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PLoS Pathog. 2015 Nov 13;11(11):e1005273. doi: 10.1371/journal.ppat.1005273. eCollection 2015 Nov.

Plasmodium P-Type Cyclin CYC3 Modulates Endomitotic Growth during Oocyst Development in Mosquitoes.

Author information

1
School of Life Sciences, Queens Medical Centre, University of Nottingham, Nottingham, United Kingdom.
2
Biological and Environmental Sciences and Engineering (BESE) Division, King Abdullah University of Science and Technology, Thuwal, Kingdom of Saudi Arabia.
3
Nuffield Department of Clinical Laboratory Science, University of Oxford, John Radcliffe Hospital, Oxford, United Kingdom.
4
UCL Cancer Institute, University College London, London, United Kingdom.
5
Mill Hill Laboratory, The Francis Crick Institute, Mill Hill, London, United Kingdom.

Abstract

Cell-cycle progression and cell division in eukaryotes are governed in part by the cyclin family and their regulation of cyclin-dependent kinases (CDKs). Cyclins are very well characterised in model systems such as yeast and human cells, but surprisingly little is known about their number and role in Plasmodium, the unicellular protozoan parasite that causes malaria. Malaria parasite cell division and proliferation differs from that of many eukaryotes. During its life cycle it undergoes two types of mitosis: endomitosis in asexual stages and an extremely rapid mitotic process during male gametogenesis. Both schizogony (producing merozoites) in host liver and red blood cells, and sporogony (producing sporozoites) in the mosquito vector, are endomitotic with repeated nuclear replication, without chromosome condensation, before cell division. The role of specific cyclins during Plasmodium cell proliferation was unknown. We show here that the Plasmodium genome contains only three cyclin genes, representing an unusual repertoire of cyclin classes. Expression and reverse genetic analyses of the single Plant (P)-type cyclin, CYC3, in the rodent malaria parasite, Plasmodium berghei, revealed a cytoplasmic and nuclear location of the GFP-tagged protein throughout the lifecycle. Deletion of cyc3 resulted in defects in size, number and growth of oocysts, with abnormalities in budding and sporozoite formation. Furthermore, global transcript analysis of the cyc3-deleted and wild type parasites at gametocyte and ookinete stages identified differentially expressed genes required for signalling, invasion and oocyst development. Collectively these data suggest that cyc3 modulates oocyst endomitotic development in Plasmodium berghei.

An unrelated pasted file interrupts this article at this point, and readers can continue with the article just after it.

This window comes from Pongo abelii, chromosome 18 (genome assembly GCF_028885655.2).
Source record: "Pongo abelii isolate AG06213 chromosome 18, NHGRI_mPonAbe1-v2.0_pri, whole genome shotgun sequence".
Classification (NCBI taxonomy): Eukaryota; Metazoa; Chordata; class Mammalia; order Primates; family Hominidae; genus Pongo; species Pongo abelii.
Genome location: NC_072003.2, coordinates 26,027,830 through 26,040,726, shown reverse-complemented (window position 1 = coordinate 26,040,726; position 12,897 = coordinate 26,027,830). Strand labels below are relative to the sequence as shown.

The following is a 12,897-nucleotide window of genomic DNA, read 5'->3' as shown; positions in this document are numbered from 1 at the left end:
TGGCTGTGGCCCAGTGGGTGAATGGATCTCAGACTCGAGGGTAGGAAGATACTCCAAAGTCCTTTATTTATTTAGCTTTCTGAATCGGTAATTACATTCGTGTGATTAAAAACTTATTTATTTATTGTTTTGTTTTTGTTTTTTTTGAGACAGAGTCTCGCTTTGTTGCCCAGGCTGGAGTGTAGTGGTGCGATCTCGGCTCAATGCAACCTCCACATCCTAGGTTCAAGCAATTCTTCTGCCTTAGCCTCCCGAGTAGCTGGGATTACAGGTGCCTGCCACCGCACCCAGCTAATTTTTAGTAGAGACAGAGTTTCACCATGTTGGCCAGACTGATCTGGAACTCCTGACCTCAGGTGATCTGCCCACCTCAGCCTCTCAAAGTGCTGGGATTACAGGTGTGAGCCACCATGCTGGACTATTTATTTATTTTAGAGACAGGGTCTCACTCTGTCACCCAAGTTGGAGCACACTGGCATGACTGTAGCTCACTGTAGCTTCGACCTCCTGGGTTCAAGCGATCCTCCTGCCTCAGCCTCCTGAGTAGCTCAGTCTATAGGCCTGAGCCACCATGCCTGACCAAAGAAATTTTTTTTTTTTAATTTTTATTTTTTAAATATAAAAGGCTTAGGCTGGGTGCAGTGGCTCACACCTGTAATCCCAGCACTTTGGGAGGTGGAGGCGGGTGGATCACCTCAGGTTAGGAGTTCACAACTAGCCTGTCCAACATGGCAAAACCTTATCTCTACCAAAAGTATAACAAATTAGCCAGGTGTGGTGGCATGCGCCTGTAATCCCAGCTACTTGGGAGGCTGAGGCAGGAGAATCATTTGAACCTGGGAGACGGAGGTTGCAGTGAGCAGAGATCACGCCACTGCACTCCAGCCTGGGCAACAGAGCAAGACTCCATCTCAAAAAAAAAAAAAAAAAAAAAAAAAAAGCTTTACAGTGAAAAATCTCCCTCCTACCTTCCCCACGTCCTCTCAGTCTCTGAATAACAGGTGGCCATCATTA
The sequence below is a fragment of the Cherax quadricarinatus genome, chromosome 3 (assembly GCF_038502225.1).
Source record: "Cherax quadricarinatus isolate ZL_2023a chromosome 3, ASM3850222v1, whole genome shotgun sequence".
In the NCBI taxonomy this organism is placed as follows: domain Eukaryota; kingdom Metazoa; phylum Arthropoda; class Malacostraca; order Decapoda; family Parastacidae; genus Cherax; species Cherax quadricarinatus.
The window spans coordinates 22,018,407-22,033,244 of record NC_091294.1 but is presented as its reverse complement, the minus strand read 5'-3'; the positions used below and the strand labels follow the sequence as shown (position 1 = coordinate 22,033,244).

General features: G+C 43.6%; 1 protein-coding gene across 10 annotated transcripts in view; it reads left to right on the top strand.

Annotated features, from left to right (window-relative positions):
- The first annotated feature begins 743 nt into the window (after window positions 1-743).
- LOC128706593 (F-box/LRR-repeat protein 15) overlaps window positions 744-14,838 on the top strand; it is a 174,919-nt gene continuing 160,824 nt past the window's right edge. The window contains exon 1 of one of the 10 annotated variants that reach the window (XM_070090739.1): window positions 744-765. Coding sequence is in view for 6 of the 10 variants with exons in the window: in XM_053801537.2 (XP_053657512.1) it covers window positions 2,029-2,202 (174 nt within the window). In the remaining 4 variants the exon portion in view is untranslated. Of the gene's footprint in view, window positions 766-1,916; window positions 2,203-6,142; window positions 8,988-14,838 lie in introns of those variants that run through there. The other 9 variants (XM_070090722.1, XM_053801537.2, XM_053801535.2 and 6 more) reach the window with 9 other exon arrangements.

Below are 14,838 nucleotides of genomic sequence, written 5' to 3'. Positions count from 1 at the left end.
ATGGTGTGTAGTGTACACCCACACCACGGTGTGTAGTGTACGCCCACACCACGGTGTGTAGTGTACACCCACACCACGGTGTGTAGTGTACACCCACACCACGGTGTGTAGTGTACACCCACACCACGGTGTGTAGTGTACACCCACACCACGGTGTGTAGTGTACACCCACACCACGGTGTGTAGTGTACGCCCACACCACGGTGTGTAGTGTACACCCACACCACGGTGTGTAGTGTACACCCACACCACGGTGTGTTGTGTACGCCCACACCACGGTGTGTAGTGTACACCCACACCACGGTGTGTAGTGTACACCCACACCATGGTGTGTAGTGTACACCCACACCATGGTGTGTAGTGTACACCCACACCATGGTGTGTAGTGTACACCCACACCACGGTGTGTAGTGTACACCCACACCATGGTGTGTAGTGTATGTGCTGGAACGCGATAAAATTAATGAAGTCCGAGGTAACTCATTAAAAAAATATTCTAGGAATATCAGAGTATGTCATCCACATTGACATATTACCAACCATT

PMID:
26565797
PMCID:
PMC4643991
DOI:
10.1371/journal.ppat.1005273
[Indexed for MEDLINE]
Free PMC Article

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